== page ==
Why the jam?

  • waterman

    Posts: 70

    Aug 25, 2007 4:50 PM GMT
    I've often seen a peanut butter and jam sandwich recommended as a good snack. But why the jam? It's loaded with artificial sugars.
  • gymingit

    Posts: 156

    Aug 25, 2007 11:30 PM GMT
    My trainer told me a spoonful of jelly is not going to hurt me, but to try and eat it right before or right after a workout.
  • Posted by a hidden member.
    Log in to view his profile

    Aug 26, 2007 12:33 AM GMT
    I have a whole wheat English muffin, natural peanut butter, and then I smash some raspberries and use that instead of jam.

    Honestly, I'd rather just have the jam.
  • Posted by a hidden member.
    Log in to view his profile

    Aug 26, 2007 1:40 AM GMT
    They do offer Jelly and Jam w/o additional sweetners (only sweetened by the fruit from which they are made) and/or sweetened with fruit juices.

    I love Polaner fruit spreads... very good! All natural too!
  • Posted by a hidden member.
    Log in to view his profile

    Aug 26, 2007 2:24 AM GMT
    Because jam is delicious.

    Come on now, not everything you eat or snack on has to be insanely nutritious. In the grand scheme of things, is a tablespoon or two of jam a day really going to throw your diet off balance?
  • Posted by a hidden member.
    Log in to view his profile

    Aug 26, 2007 5:07 PM GMT
    Sugar is not just added to jam as a sinful tooth-rotter, it's also a preservative. It increases the osmotic pressure so that spoilage microorganisms can't grow. The alternative is to cook down the fruit juice to concentrate its own sugars, but that's expensive and it changes the flavor, usually for the worse. In the processing plant, this is minimized by using a vacuum pan, which cooks the fruit at a lower temperature, under vacuum. Kind of hard to find one at your local cookware emporium.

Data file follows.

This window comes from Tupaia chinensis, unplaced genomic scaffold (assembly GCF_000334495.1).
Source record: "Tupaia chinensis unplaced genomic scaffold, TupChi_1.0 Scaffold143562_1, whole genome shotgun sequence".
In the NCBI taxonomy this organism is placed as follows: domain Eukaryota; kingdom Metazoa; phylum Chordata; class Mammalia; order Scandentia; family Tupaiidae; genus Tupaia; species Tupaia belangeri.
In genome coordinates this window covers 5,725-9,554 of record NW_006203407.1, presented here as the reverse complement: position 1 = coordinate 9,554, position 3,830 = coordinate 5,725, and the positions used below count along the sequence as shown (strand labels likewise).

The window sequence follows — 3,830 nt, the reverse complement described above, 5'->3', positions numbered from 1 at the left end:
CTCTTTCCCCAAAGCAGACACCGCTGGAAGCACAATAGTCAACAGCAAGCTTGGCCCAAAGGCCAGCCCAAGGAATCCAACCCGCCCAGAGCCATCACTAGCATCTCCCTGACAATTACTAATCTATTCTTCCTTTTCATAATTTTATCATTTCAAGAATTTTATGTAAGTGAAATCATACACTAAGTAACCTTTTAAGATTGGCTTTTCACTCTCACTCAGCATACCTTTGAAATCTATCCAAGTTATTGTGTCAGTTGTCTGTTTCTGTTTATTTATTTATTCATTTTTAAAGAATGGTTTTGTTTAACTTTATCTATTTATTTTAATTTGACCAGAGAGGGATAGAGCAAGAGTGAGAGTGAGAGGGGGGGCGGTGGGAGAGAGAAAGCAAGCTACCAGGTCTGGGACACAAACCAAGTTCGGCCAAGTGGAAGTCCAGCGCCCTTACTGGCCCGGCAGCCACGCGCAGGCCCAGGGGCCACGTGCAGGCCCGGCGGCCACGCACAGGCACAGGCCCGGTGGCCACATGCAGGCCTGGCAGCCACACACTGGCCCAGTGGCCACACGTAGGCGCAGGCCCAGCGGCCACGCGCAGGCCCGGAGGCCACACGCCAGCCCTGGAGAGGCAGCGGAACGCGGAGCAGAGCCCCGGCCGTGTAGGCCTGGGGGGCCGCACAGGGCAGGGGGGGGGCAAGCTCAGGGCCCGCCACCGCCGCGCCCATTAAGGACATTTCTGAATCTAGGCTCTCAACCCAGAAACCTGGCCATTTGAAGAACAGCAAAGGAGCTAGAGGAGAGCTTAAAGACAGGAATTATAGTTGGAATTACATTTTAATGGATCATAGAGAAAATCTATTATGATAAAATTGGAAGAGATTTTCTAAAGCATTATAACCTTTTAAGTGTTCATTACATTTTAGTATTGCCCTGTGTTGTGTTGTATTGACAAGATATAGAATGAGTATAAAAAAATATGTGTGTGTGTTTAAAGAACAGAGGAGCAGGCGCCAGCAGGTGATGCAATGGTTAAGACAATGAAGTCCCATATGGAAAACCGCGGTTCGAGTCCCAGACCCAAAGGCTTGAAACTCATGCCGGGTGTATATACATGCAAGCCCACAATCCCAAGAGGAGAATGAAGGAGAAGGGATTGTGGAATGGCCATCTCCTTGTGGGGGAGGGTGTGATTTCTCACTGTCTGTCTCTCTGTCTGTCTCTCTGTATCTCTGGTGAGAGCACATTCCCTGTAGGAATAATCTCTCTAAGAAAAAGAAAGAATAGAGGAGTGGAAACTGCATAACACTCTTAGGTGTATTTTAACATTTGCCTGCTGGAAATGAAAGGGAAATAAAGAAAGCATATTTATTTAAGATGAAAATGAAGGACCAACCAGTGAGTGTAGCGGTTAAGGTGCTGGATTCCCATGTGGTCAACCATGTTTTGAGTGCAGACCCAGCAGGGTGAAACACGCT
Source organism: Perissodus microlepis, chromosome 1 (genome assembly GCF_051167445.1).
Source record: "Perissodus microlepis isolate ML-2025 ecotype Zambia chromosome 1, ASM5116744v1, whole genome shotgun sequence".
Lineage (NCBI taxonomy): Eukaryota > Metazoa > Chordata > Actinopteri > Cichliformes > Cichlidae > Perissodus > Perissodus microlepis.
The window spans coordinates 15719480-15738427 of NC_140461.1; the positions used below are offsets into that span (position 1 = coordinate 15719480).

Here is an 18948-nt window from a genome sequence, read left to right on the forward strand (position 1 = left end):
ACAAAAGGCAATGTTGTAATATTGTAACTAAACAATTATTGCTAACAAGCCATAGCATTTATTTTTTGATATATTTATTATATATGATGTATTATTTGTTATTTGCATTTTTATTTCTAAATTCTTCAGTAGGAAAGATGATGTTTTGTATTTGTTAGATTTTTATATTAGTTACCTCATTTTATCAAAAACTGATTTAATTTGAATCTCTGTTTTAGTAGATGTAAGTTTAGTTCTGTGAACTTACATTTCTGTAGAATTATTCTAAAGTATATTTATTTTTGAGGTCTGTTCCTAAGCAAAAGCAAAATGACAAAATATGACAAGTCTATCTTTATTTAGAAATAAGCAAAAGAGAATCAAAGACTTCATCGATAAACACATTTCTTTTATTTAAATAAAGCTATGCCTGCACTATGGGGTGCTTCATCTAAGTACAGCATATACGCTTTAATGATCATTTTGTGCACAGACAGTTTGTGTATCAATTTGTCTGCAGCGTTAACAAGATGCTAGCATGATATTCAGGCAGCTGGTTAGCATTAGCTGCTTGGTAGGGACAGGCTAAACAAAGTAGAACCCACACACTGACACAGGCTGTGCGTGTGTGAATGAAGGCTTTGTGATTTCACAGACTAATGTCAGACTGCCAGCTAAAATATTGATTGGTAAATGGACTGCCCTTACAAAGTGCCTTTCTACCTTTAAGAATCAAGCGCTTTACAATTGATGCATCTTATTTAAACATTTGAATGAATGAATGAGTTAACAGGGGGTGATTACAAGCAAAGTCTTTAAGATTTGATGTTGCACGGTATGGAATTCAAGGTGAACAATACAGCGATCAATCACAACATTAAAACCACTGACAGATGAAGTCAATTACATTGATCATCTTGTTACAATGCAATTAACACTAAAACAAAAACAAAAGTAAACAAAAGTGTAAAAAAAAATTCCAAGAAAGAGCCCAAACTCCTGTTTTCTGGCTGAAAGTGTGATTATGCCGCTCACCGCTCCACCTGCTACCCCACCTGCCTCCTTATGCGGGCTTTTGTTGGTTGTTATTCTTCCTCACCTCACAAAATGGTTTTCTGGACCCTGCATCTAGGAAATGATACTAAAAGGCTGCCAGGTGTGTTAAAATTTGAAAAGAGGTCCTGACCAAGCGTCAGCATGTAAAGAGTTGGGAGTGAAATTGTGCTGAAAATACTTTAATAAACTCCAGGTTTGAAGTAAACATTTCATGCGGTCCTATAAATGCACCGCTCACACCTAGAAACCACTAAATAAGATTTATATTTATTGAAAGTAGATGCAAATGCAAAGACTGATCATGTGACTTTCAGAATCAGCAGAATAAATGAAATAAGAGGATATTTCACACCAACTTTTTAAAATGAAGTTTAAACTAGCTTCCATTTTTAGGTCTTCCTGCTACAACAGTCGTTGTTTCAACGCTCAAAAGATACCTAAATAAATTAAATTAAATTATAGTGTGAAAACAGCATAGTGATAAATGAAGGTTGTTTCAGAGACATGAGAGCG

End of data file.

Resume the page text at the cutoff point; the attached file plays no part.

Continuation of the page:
I used to do QA work at a fruit processing plant, during my college years. We made all kinds of fruit goop, according to various customer's recipes. I'd handle hundreds of tons of the stuff without ever tasting any of it. (That was someone else's job.) But the worst was the filling for a prominent brand of "all natural" yogurt. We put two extra sacks of sugar in every barrel. Man, that stuff was corrosive.
  • Posted by a hidden member.
    Log in to view his profile

    Aug 26, 2007 5:13 PM GMT
    Hyum. Two bags of sugar. Like Angel Delight, but for yoghurt
  • Posted by a hidden member.
    Log in to view his profile

    Aug 26, 2007 5:14 PM GMT
    waterman: "...It's loaded with artificial sugars..."

    The last time I checked, cane sugar or sugar beet sugar is not artifical. And "loaded"...I don't know. How much jam can one eat in one day?

    Even if sucrose (as opposed to fructose, which I am guessing what waterman meant), is not a health food, I doubt that what you take in of it in jam is going to be an issue.